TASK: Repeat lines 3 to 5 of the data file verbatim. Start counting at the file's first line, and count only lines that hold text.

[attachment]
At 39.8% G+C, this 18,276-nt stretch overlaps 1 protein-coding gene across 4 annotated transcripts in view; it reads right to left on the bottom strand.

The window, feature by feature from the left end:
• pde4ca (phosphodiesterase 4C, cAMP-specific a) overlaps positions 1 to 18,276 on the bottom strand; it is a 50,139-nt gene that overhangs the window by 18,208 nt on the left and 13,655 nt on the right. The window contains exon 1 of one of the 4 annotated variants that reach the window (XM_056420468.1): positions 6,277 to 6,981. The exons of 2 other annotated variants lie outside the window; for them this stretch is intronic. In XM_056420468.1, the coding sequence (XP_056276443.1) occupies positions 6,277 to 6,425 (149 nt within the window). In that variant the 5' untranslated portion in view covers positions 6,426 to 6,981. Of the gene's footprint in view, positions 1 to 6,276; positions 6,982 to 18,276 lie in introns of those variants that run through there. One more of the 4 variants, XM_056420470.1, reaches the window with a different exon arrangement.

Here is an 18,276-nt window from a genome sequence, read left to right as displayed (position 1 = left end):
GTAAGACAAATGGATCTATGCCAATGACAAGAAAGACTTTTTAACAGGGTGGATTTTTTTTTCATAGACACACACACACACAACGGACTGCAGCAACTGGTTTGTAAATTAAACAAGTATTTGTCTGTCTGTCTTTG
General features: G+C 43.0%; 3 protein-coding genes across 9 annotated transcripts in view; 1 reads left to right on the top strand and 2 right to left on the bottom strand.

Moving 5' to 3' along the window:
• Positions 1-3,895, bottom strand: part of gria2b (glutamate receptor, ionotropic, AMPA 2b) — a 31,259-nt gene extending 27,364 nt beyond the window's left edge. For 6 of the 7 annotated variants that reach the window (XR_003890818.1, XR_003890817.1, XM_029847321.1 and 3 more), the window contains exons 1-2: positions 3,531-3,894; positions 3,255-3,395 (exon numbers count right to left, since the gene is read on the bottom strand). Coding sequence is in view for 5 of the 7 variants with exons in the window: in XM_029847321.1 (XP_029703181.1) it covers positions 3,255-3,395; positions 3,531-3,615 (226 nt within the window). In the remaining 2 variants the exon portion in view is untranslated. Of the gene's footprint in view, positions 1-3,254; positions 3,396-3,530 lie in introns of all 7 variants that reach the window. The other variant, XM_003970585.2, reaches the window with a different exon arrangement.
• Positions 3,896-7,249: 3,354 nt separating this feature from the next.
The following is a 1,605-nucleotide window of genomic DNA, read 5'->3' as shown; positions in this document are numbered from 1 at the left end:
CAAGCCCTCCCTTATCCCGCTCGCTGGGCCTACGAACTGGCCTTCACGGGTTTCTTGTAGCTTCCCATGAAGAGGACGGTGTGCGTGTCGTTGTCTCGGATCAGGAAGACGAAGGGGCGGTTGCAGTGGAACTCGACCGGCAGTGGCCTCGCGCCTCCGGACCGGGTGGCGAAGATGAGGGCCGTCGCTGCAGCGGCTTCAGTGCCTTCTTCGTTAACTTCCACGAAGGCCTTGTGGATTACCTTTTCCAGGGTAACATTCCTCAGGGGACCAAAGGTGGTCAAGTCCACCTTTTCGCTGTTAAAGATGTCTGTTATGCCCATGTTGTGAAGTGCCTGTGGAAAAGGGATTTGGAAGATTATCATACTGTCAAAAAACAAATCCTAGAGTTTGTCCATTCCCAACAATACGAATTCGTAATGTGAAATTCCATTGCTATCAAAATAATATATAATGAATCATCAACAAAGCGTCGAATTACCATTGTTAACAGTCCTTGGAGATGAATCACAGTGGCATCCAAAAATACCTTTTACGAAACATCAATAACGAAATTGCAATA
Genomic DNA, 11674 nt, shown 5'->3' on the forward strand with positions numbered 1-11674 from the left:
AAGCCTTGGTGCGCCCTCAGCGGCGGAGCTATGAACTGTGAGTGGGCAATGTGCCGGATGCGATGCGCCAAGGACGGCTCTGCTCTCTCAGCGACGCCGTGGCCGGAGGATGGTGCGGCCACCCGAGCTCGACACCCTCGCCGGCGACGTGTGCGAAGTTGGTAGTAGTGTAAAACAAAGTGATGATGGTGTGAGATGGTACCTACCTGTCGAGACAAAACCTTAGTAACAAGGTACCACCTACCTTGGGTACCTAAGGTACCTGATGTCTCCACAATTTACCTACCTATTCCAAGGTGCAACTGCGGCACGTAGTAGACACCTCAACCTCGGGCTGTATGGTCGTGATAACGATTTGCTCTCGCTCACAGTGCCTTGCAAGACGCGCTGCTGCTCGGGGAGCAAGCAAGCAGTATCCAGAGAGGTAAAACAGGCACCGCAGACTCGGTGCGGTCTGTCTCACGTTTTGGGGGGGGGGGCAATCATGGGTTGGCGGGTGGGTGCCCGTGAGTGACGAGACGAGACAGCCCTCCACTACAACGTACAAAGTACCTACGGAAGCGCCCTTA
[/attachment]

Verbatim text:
• pde4ca (phosphodiesterase 4C, cAMP-specific a) overlaps positions 1 to 18,276 on the bottom strand; it is a 50,139-nt gene that overhangs the window by 18,208 nt on the left and 13,655 nt on the right. The window contains exon 1 of one of the 4 annotated variants that reach the window (XM_056420468.1): positions 6,277 to 6,981. The exons of 2 other annotated variants lie outside the window; for them this stretch is intronic. In XM_056420468.1, the coding sequence (XP_056276443.1) occupies positions 6,277 to 6,425 (149 nt within the window). In that variant the 5' untranslated portion in view covers positions 6,426 to 6,981. Of the gene's footprint in view, positions 1 to 6,276; positions 6,982 to 18,276 lie in introns of those variants that run through there. One more of the 4 variants, XM_056420470.1, reaches the window with a different exon arrangement.

Here is an 18,276-nt window from a genome sequence, read left to right as displayed (position 1 = left end):
GTAAGACAAATGGATCTATGCCAATGACAAGAAAGACTTTTTAACAGGGTGGATTTTTTTTTCATAGACACACACACACACAACGGACTGCAGCAACTGGTTTGTAAATTAAACAAGTATTTGTCTGTCTGTCTTTG